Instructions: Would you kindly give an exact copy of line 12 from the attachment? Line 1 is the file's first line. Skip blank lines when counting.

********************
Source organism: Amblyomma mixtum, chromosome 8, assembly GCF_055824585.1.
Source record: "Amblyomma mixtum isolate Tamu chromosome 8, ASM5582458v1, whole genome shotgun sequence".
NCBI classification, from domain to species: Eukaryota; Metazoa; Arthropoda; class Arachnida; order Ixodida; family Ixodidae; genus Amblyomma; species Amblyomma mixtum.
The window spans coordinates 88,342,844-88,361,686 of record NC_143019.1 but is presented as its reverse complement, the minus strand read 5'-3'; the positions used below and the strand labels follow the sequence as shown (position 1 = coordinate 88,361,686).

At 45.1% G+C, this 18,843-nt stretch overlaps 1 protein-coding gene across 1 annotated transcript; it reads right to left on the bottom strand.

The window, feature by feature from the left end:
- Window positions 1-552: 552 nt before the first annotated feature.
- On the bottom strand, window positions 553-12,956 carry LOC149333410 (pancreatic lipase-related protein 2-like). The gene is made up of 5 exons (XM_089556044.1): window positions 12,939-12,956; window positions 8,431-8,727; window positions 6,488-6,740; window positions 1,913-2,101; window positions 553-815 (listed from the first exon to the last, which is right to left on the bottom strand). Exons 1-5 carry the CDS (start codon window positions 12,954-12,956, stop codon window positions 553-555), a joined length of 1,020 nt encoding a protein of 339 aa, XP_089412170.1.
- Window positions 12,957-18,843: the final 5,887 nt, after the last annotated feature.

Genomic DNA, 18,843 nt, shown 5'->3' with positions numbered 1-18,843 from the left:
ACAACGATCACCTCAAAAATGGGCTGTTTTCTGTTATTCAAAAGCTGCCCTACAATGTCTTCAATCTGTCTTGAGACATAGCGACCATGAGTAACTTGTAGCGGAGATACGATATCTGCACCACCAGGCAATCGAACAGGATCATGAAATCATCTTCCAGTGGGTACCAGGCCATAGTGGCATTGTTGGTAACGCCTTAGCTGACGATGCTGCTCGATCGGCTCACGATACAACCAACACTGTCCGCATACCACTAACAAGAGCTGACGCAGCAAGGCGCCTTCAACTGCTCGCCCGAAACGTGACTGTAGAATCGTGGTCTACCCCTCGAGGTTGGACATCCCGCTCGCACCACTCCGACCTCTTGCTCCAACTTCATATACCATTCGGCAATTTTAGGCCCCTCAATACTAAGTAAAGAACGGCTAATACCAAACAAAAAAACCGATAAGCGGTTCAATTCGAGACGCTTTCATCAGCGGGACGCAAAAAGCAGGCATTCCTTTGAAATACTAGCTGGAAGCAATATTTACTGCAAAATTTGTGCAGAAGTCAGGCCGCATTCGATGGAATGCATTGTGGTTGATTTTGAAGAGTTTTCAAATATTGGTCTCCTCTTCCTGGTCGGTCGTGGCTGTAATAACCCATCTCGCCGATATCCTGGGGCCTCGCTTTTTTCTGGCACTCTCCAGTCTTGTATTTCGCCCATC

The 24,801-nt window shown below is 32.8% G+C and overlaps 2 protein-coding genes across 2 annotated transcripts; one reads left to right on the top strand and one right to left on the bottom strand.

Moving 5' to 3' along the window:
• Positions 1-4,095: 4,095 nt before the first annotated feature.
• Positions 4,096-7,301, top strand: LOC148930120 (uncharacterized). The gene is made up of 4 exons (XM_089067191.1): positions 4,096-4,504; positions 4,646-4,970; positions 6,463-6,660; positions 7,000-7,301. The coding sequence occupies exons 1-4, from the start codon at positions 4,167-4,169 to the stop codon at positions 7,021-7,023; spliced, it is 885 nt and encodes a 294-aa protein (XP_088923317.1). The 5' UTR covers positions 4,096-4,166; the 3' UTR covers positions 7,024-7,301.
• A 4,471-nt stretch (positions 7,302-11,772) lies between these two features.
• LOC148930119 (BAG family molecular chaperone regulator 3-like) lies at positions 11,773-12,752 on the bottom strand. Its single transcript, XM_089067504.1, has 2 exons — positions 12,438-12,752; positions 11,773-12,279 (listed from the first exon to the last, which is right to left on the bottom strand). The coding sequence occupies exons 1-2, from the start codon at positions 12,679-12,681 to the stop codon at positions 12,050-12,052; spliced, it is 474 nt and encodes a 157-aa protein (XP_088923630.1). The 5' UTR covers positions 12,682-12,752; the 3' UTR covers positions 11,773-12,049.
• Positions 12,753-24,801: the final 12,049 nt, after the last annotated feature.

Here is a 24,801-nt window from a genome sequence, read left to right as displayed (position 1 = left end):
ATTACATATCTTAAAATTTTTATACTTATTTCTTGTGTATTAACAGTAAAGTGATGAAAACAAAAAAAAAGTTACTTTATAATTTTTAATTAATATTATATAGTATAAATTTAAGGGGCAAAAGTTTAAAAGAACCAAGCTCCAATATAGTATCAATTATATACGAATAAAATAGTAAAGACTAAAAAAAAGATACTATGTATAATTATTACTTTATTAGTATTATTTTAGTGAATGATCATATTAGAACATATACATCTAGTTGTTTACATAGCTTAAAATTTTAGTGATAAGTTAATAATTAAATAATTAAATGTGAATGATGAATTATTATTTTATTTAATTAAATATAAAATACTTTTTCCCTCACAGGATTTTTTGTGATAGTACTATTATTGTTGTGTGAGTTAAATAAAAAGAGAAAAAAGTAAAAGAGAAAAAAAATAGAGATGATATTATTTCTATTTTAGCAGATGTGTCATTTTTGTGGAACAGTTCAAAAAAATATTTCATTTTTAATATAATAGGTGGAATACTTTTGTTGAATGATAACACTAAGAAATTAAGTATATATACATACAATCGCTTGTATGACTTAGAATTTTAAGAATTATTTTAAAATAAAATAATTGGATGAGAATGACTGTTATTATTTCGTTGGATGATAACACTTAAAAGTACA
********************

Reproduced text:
The 24,801-nt window shown below is 32.8% G+C and overlaps 2 protein-coding genes across 2 annotated transcripts; one reads left to right on the top strand and one right to left on the bottom strand.